Mr. Dyl's second opinion is that the winch should have been designed with a thermal device. According to Mr. Dyl, an over-current safety device was not installed in the motor or within the controls of the winch. The installation of a thermal device would shut down the winch if it jams. This type of device is sensitive to both the current and the time the current is applied. As such, the starting current of the winch would not cause the device to operate. Defendant seeks to bar Mr. Dyl's opinions regarding both the winch's remote control cable and the incorporation of a thermal device in the winch. Turning first to the remote control cable, as stated above, Mr. Dyl opined that the control cable connecting the winch to the remote control should have been designed with a five-wire conductor rather than a three-wire conductor. Defendant seeks to bar this opinion because Mr. Dyl "readily admitted that he has not conducted any testing of his proposed design, that his proposed design would not be immune from shorts, and he can not state with certainty that his proposed design would have prevented the accident in this case." (Def.'s Mot. To Bar at 3). Additionally, while Mr. Dyl testified that he possessed sufficient information regarding the case in order to complete his report and render his opinion, Defendant argues Mr. Dyl did not even review Plaintiff's deposition or examine the winch or determine where in the cable the fault was located. (Id. at 4). In addition to not examining the winch, Defendant argues Mr. Dyl did not conduct any kind of testing or research on his proposed five-wire conductor design nor did he consult any trade publications regarding the uses of a five-wire conductor. (Id. at 5). According to Defendant, the only support he offers that a five-wire conductor should have been used is Mr. Dyl's "unverified assertion that a five-wire conductor is safer." (Id. at 6-7). Therefore, Defendant argues Mr. Dyl's opinions are speculative in nature and lacking in scientific reliability and not sufficiently reliable because Mr. Dyl has not conducted any tests regarding his theory. (Id. at 5-6) (citing Chapman v. Maytag Corp., 297 F.3d 682, 688 (7th Cir. 2002) ("the absence of any testing indicates that [the expert's] proffered opinions cannot fairly be characterized as scientific knowledge."); Clark v. Takata Corp., 192 F.3d 750, 758 (7th Cir. 1999) (finding that the trial court properly excluded expert's testimony where he had "conducted absolutely no scientific test" to support his conclusions)). Plaintiff, on the other hand, argues Mr. Dyl is not offering any opinions specific to the particular winch at issue or the causation of the remote control compromise, but rather, Mr. Dyl's opinions relate to the design of the product itself and whether the product is unreasonably dangerous or defective. (Pl.'s Resp. to Def.'s Mot. to Bar at 3-6). Specifically, in relying upon Defendant's engineering documents, photographs, deposition testimony of Defendant's engineers and his own knowledge and experience, Plaintiff argues Mr. Dyl opinions are based upon commonly accepted principles within the field of electrical engineering. In fact, Plaintiff argues Mr. Dyl's opinion, that a five-wire system substantially increases the number of possible wire-contact permutations, is agreed upon by Defendant's engineer Steve Hodge. To be true, Plaintiff argues that Mr. Dyl's opinions and Mr. Hodge's opinions only differ with regards to whether the product is unreasonably dangerous or defective and whether Defendant acted reasonably in selling the subject winch with a three-wire circuit switch. (Id. at 6). As such, Plaintiff asserts that it makes no sense for Mr. Dyl to test his opinions because the added safety of the five-wire design is a widely accepted principle within the field of electrical engineering. (Id. at 7).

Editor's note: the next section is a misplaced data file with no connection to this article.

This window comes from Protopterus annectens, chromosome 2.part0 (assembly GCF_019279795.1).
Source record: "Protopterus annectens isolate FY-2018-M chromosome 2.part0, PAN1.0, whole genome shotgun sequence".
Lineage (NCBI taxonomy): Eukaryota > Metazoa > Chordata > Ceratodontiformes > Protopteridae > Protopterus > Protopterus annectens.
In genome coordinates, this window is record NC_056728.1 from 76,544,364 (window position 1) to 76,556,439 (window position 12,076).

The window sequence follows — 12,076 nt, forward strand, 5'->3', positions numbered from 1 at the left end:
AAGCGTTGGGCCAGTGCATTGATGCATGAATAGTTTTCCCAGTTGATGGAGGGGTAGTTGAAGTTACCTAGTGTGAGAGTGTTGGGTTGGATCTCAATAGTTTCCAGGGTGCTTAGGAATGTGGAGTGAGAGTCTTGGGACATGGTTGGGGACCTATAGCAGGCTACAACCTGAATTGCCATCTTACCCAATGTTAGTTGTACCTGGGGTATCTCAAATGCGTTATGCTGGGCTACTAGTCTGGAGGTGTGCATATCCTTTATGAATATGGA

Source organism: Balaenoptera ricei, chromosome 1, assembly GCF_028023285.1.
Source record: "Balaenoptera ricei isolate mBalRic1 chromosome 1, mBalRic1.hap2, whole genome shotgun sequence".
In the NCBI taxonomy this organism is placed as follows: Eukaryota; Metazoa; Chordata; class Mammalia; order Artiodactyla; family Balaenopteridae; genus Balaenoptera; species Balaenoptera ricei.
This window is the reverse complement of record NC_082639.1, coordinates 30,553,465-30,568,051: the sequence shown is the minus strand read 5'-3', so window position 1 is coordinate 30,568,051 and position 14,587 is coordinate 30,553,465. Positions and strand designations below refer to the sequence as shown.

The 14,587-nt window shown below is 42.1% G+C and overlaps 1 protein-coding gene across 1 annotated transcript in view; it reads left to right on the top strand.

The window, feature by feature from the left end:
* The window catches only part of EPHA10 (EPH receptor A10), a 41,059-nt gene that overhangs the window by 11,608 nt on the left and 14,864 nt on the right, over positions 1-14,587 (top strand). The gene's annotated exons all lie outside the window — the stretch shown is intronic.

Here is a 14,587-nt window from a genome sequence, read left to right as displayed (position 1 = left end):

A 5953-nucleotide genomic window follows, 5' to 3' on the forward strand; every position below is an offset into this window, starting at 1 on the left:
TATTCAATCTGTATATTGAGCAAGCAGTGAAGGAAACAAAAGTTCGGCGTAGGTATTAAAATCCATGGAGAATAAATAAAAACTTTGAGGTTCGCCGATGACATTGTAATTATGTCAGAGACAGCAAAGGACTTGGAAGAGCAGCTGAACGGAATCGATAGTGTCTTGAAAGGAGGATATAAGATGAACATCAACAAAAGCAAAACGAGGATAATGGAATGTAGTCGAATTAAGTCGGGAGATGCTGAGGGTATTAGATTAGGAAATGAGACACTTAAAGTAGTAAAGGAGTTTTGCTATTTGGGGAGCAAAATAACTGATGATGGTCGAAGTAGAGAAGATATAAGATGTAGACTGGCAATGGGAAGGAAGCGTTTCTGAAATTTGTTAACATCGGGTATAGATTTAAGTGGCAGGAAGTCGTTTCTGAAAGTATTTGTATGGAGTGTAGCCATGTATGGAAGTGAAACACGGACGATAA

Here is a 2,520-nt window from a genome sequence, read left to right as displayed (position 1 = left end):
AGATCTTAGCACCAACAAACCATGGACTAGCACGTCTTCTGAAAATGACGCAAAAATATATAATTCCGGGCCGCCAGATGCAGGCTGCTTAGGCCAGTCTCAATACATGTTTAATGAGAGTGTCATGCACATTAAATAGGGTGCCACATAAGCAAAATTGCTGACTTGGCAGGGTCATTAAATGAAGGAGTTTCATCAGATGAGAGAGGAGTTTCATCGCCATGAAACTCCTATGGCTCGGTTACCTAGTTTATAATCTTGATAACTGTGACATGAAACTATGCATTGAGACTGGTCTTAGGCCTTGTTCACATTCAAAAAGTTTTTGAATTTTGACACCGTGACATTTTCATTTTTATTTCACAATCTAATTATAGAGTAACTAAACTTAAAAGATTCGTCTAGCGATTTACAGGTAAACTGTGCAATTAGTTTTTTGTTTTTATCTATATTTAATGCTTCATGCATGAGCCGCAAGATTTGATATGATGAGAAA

With regards to Mr. Dyl's opinion concerning the incorporation of a thermal device in the winch, Defendant argues Mr. Dyl's opinion should be barred because Mr. Dyl has not subjected this design to scientific method and he can not demonstrate that his alternative design would have prevented the accident. (Def.'s Mot. To Bar at 7). Specifically, according to Defendant, Mr. Dyl's opinion is that the winch should be set for a maximum current and maximum amount of time and would open if it was sensing a jam in the winch and would be shut down before excessive amperage flowed through the cable. The thermal device, however, would not immediately shut down the winch in the case of a jam; rather, a particular current would have to be achieved and maintained over a period of time before the thermal device would shut down the winch. This would depend on the customer specific settings. Defendant argues Mr. Dyl has no opinion regarding what settings should be used in this case. In fact, Defendant asserts Mr. Dyl did not even know what settings should be hardwired into the device because he did not know the amount of load that had been on the winch during the accident in this case. (Def.'s Mot. To Bar at 8). Therefore, because Mr. Dyl has not conducted any tests of his design, has not prepared any detailed designs of the device, conducted any calculations to demonstrate how it would work and what settings it should have, Defendant argues Mr. Dyl's opinion should be barred.